An increased percentage of lightweight animals within a group will reduce the number of animals within the optimal grading grid, which will result in an overall lower average price per kg meat for the group.

The reduction of fattening days, mortality and an improved feed conversion ratio add up to the overall profit. The average gross margin benefit over the different trials in Europe is € 5 approximately, ranging between € 1.75 and € 3.20 in the nursery phase and € 3.14 and € 8.02 in the finishing barns. The return of investment varies from 2.5 : 1 up to 5 : 1.

Application of Enterisol® Ileitis

Being a live oral vaccine, Enterisol® Ileitis needs to arrive at the ileum enterocytes without loss of immunogenicity. Therefore, the application requires a seven day period free of any Lawsonia intracellularis-active antimicrobial substances, during at least three days before, at the day of vaccination and three days after vaccination. This includes all interfering antibiotics in the feed and water as well as in-feed growth-promoting substances. Disinfecting agents like chloride, chloride- derivates and quaternary-ammonium-compounds are also not allowed in the water at the time of vaccination.

Timing of Enterisol® Ileitis is essential. After vaccination the immune system needs three weeks to build up an adequate protection against a field challenge. Considering that seroconversion is normally seen at around three weeks after a field challenge, this implicates that vaccination needs to take place at least six weeks before seroconversion is detected in a herd.

In many herds in Europe, there are two forms of clinical Ileitis, one is the acute haemorrhagic form seen in older finisher and breeder pigs. Vaccination prior to this form of the disease is therefore relatively simple. The second form, the chronic adenomatosis, however is in many European herds more common and often seen in the grower stages from 6 to 16 weeks of age. This implies that the correct timing for Enterisol® Ileitis vaccination for prevention against this chronic from is around 3 weeks of age. A third subclinical form is the most common form, and has thus the highest impact on the production level of a farm, although often not recognised as such. The detection of a seroconversion in the herd implies that infection has taken place and vaccination with Enterisol® Ileitis should again be timed at least 6 weeks before the seroconversion is seen. In many cases this means vaccination of pigs of 3 weeks of age.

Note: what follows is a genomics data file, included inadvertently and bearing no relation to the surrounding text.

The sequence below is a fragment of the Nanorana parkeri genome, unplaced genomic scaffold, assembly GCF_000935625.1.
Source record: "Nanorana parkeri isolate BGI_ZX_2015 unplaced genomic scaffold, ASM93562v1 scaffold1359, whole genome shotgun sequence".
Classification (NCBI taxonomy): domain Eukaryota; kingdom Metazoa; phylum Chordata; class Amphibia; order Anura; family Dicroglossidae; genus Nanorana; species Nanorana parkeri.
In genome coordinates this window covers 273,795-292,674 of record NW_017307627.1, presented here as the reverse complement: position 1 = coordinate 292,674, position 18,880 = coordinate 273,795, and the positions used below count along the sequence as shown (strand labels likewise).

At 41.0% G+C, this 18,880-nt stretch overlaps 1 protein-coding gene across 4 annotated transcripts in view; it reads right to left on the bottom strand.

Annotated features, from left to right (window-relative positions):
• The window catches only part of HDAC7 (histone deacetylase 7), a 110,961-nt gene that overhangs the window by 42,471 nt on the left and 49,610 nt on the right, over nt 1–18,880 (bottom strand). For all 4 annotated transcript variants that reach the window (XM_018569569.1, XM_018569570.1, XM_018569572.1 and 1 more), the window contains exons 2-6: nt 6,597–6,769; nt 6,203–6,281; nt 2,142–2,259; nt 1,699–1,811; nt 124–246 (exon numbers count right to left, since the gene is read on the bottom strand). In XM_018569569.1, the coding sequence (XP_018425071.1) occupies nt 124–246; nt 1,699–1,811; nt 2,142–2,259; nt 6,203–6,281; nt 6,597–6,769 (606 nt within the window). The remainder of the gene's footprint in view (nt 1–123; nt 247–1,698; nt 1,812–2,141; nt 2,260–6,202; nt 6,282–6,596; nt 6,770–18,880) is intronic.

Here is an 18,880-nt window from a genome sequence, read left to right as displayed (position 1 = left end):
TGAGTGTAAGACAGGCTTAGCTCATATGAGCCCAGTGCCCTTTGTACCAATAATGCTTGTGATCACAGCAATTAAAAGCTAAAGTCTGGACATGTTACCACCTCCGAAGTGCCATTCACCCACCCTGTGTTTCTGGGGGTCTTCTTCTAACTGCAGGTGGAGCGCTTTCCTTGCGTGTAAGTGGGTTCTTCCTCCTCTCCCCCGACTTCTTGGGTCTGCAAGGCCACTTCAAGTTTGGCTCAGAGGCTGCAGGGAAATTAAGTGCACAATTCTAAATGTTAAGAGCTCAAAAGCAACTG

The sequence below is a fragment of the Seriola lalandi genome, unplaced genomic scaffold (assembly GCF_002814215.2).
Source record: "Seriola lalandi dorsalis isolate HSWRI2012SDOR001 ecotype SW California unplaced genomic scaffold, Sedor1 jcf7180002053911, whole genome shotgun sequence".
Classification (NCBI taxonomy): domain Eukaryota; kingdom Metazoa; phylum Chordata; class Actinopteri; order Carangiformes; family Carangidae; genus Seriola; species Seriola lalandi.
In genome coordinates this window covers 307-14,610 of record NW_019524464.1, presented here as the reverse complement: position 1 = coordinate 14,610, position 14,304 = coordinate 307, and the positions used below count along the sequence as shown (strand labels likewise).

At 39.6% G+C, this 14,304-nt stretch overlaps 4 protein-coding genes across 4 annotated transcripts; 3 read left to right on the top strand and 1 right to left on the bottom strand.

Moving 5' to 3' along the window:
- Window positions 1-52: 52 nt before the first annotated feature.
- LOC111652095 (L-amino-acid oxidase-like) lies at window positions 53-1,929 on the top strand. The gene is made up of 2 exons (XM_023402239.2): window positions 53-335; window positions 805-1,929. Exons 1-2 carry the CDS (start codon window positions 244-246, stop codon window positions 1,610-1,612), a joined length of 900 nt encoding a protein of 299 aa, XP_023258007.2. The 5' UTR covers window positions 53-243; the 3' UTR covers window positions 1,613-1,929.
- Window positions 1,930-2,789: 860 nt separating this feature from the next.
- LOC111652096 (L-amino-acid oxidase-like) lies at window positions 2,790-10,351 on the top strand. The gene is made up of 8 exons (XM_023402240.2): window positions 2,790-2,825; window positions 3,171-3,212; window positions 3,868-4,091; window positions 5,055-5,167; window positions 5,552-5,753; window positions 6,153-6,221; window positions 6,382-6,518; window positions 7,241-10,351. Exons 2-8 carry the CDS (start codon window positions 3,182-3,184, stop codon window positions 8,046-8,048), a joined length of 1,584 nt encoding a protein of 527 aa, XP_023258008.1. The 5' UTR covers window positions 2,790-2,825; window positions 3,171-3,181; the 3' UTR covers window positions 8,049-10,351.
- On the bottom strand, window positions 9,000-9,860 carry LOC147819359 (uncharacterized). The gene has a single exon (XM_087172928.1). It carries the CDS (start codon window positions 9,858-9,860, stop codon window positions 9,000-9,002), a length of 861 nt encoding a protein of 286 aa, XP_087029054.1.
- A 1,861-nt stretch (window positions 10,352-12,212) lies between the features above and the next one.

Feedback from field trials and field experiences confirm that oral vaccination against Ileitis has proven to be an efficacious, labour reducing and stress-free alternative to antibiotic treatments. Attention is necessary to ensure correct application of Enterisol® Ileitis. Correct diagnosis, timing of vaccination, and the minimum 7-day antibiotic-free window are the most important factors for the efficacy and economic benefit of Enterisol® Ileitis. The results from the trials show that ADWG is increased in vaccinated animals by 18 to 125 grams per day and 7.3 % less lightweight animals have been send to the slaughterhouse. Efficacy data show that the investment made for vaccination is easily returned and additional health benefits for the total herd will give the pigs the opportunity to exploit their full genetic potential. First time users replied that it takes little time and practice to vaccinate correctly and their expectations were fully met.

Further Information

Read more about: Enterisol® Ileitis

Source: Boehringer Ingelheim Animal Health - April 2006